For the first time in the past 15 years that Gallup has been tracking the question, a majority of the American people have indicated that they are pro-life.
The Gallup poll released Friday also marks a massive shift from one year ago, when 50 percent of Americans called themselves pro-choice, and just 44 percent said they were pro-life. Today 42 percent say they are pro-choice, by far the lowest level of support for abortion ever measured by the Gallup poll.
Despite that change in opinion, most Americans still believe that abortion should remain legal. Yet Gallup reports that the new numbers come in stark contrast with the last four years, when polls found a strong tilt of public opinion in favor of unrestricted abortions, which is now declining.
Fifty-three percent say abortions should remain legal under certain circumstances, and nearly equal numbers take hard-line views — 23 percent say it should be illegal in all circumstances, and 22 percent say it should be legal no matter what.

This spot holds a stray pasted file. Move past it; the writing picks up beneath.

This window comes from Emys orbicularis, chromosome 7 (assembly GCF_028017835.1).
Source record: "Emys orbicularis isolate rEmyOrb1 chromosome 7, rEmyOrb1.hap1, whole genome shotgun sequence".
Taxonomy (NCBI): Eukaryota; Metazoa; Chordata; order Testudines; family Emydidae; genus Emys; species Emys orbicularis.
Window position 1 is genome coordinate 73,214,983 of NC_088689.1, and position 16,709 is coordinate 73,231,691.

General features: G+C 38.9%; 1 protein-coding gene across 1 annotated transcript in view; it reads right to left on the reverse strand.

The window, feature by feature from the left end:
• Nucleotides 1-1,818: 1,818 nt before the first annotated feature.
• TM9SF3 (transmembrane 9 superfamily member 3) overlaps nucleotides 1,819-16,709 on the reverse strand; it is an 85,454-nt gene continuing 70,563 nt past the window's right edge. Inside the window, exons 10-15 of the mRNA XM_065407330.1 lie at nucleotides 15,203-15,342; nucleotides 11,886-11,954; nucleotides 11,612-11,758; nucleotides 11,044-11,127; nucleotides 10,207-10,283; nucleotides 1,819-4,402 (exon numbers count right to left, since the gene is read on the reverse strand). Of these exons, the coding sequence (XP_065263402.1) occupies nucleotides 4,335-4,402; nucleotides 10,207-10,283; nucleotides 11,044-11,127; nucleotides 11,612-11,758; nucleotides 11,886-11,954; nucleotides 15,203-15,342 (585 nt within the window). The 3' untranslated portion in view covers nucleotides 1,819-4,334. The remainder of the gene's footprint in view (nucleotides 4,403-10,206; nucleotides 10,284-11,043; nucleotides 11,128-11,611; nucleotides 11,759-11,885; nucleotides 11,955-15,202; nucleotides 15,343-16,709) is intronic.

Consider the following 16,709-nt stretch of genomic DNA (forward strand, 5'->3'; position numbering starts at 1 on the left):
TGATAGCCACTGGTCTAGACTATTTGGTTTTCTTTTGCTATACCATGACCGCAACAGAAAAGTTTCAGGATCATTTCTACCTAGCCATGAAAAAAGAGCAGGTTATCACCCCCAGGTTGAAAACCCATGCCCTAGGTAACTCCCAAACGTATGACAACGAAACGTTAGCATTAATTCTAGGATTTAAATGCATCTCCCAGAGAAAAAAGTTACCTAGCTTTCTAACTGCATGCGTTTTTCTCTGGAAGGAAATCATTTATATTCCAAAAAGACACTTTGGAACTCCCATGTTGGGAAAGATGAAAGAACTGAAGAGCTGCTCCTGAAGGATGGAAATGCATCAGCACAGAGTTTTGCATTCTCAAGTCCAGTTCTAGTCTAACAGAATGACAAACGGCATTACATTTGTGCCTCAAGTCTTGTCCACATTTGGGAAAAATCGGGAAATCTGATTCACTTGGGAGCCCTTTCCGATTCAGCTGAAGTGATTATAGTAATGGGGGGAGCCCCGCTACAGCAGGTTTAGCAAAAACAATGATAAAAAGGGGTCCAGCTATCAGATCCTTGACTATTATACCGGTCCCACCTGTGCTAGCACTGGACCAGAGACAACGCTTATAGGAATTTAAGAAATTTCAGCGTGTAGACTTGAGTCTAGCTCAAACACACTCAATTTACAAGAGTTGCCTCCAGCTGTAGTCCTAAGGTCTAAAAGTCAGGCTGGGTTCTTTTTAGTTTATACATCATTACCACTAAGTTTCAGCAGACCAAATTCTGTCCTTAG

What does this mean? It means that the pro-life message is gaining traction. It means that the efforts to educate people about what goes on inside the womb is working, and it also means that technology is having an effect.
No one that sees the face of their child on a 4D ultrasound can deny that it’s a baby in the womb—the “blob of tissue argument falls flat on its face”.
That there are a bunch of people that say that abortion should be legal in some circumstances does not take away from the gains, but points toward the change—and that some cannot deny that, at some point, there’s a new life that’s worth protecting in the womb.
The more this number changes, the more people that identify with the pro-life cause, the harder it will be to defend a pro-abortion stance and the more the radical “abortion no matter what” cause will be hard to defend.
I believe you’ll begin to see more nuance in those politicians looking to be middle of the road. When you see that, it’s not time to rest, but to keep pressing on for the win.